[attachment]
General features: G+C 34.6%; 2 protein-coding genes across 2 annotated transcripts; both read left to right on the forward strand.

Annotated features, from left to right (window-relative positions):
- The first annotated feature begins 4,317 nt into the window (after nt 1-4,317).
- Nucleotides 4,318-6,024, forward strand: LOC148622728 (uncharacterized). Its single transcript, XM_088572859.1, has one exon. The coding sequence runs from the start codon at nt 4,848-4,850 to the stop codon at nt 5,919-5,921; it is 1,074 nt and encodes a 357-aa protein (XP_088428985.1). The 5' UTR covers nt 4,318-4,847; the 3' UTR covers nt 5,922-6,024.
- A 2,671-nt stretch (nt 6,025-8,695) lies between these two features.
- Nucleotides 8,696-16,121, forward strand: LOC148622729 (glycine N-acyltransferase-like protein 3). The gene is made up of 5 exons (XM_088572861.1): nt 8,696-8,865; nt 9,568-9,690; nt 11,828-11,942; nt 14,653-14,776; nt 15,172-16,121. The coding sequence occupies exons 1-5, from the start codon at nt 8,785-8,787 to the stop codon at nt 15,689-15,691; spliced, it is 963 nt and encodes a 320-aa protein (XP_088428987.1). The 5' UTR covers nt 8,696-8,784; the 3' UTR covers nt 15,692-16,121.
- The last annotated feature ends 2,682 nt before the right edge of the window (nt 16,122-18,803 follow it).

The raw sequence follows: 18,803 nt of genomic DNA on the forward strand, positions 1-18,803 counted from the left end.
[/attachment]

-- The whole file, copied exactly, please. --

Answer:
General features: G+C 34.6%; 2 protein-coding genes across 2 annotated transcripts; both read left to right on the forward strand.

Annotated features, from left to right (window-relative positions):
- The first annotated feature begins 4,317 nt into the window (after nt 1-4,317).
- Nucleotides 4,318-6,024, forward strand: LOC148622728 (uncharacterized). Its single transcript, XM_088572859.1, has one exon. The coding sequence runs from the start codon at nt 4,848-4,850 to the stop codon at nt 5,919-5,921; it is 1,074 nt and encodes a 357-aa protein (XP_088428985.1). The 5' UTR covers nt 4,318-4,847; the 3' UTR covers nt 5,922-6,024.
- A 2,671-nt stretch (nt 6,025-8,695) lies between these two features.
- Nucleotides 8,696-16,121, forward strand: LOC148622729 (glycine N-acyltransferase-like protein 3). The gene is made up of 5 exons (XM_088572861.1): nt 8,696-8,865; nt 9,568-9,690; nt 11,828-11,942; nt 14,653-14,776; nt 15,172-16,121. The coding sequence occupies exons 1-5, from the start codon at nt 8,785-8,787 to the stop codon at nt 15,689-15,691; spliced, it is 963 nt and encodes a 320-aa protein (XP_088428987.1). The 5' UTR covers nt 8,696-8,784; the 3' UTR covers nt 15,692-16,121.
- The last annotated feature ends 2,682 nt before the right edge of the window (nt 16,122-18,803 follow it).

The raw sequence follows: 18,803 nt of genomic DNA on the forward strand, positions 1-18,803 counted from the left end.